simulate this circuit – Schematic created using CircuitLab

  • \$\begingroup\$ Thank you for your answer! Unfortunately I won't have access to the testing equipment for about a week, but I'll try putting a capacitor in parallel with R3 as soon as I can. The other channel in the opamp is connected to the other side of the circuit since it's soldered to the stripboard, so it's not unconnected. I can try sending the same input through both sides of the circuit and see if that changes anything. \$\endgroup\$ Commented Mar 29 at 12:05
  • \$\begingroup\$ @jonatan.wilund It's not sufficient to solder a pin to a strip, to call it "connected". The pins must be explicitly held at some non-floating potential. I've added a suggestion for this. \$\endgroup\$ Commented Mar 29 at 12:40
  • \$\begingroup\$ Alright! Since I tested the same circuit on one of the TL084 channels and didn't hold the rest of the channels inputs at a specific voltage (they were not connected to anything) and that worked fine, would you say it is more important to do so when using a high speed opamp? \$\endgroup\$ Commented Mar 29 at 12:49
  • \$\begingroup\$ @jonatan.wilund I would say it's \$\frac{55MHz}{3MHz}\$ times more important than the already very important! I would also say you got lucky with the TL084, if you left 3 op-amps with inputs floating \$\endgroup\$ Commented Mar 29 at 13:01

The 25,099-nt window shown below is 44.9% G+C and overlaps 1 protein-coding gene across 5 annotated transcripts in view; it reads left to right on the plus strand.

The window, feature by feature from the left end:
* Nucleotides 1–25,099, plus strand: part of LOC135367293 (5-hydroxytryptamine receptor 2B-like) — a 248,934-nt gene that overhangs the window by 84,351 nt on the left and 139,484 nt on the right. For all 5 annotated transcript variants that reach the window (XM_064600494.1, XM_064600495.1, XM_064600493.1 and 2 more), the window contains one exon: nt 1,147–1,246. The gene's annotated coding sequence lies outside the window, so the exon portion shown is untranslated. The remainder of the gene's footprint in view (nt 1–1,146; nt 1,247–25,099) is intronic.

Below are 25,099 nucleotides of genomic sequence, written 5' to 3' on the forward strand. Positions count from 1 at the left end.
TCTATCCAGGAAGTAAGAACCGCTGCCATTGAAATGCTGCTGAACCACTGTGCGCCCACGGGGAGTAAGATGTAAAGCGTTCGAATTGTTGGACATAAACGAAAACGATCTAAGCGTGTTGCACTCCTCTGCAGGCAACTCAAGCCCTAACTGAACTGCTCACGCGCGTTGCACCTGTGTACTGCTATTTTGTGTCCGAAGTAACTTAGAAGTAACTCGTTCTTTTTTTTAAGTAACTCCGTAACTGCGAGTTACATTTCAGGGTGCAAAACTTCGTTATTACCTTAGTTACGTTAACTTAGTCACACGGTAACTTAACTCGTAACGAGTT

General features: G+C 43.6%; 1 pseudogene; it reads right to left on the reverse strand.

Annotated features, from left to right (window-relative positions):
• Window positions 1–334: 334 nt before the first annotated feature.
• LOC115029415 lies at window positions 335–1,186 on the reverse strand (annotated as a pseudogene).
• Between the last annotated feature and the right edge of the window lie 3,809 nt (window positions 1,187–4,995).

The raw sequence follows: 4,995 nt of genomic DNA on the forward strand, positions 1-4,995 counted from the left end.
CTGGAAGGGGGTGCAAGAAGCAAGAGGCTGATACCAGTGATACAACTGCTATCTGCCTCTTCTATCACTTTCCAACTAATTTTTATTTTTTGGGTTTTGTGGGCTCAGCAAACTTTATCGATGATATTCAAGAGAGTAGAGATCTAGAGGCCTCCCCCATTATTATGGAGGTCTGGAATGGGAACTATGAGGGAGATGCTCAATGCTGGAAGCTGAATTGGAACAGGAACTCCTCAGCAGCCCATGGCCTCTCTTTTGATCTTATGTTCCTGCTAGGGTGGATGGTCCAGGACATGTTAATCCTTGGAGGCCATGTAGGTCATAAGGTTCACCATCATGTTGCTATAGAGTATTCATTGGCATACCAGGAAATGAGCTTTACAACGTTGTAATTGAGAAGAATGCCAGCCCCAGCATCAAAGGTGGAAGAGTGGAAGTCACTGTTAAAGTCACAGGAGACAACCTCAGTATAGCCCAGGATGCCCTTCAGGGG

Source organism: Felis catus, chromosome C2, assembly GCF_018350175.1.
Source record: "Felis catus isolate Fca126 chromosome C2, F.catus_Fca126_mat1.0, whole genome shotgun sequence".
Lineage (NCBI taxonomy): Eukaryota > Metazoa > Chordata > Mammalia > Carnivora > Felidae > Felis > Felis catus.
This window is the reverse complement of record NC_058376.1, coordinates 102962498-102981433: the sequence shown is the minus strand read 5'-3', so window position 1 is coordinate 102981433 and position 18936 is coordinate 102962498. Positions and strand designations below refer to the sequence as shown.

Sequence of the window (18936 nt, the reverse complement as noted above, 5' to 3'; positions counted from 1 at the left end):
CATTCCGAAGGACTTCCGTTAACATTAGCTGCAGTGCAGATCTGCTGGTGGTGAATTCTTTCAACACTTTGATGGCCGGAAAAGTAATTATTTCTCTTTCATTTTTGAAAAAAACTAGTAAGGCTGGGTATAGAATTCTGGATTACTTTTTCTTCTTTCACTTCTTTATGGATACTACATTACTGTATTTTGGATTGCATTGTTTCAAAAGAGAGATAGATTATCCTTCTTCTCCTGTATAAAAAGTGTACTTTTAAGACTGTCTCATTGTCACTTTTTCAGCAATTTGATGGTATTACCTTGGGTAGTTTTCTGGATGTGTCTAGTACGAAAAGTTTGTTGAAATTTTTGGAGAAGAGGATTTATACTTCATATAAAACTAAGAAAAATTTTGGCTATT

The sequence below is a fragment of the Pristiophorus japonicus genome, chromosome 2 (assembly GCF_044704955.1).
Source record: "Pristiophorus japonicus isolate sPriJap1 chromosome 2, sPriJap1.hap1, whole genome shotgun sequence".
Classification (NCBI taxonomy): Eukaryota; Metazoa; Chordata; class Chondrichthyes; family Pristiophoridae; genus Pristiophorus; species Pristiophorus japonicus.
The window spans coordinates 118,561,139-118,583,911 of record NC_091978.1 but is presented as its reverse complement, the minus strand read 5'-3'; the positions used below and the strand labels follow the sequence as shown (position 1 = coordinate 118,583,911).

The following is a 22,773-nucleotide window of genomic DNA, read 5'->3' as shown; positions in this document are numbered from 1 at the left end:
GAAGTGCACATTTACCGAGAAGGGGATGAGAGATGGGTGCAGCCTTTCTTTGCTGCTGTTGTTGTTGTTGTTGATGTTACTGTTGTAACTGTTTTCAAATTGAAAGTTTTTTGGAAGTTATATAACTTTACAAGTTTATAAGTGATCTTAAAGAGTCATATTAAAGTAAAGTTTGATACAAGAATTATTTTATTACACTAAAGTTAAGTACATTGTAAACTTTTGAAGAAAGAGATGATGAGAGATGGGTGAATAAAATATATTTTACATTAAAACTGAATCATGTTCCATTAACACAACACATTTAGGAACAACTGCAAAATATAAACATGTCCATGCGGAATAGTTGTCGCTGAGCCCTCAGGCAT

• \$\begingroup\$ Okay, I'll definitely try testing this circuit again while holding the other opamp's non-inverting input at 0V. Thank you again for your answers Simon! \$\endgroup\$ Commented Mar 29 at 13:35

I cannot say why so high offset, and don´t understand why connecting 1k resistor in parallel with R2 has influence in offset and noise. Anyhow, you can reduce DC gain in this non inverting amplifier blocking DC component with a capacitor, in the path of R4 to ground. DC gain will be reduce from current 4.09 to 1.

R3 and R4 should be increase for better balance and also helps to reduce capacitor value. The impedance of a 10 uF capacitor at 20 Hz is about 800 Ohm, so gain at that frecuency will be 3.98, about 3 % lower. You can increase the capcitor value if better bandwith is desired at low frecuency; for higher frecuency, the gain will remain as current setup.

enter image description here

  • \$\begingroup\$ Thanks, I like the idea of increasing the R3 and R4. My guess is that when connecting a 1k resistor in parallel to R2, the resulting resistance is approx 1k ohm which is much closer to 4k which I have on the output. Since the resistance is relatively low, this might be the reason for the increased noise, but I'm just guessing here. I'll try increasing R3 and R4 when I get home again, and if that doesn't work I'll definitely try the capacitor trick, very clever! \$\endgroup\$ Commented Mar 30 at 9:49

Your Answer

By clicking “Post Your Answer”, you agree to our terms of service and acknowledge you have read our privacy policy.

Not the answer you're looking for? Browse other questions tagged or ask your own question.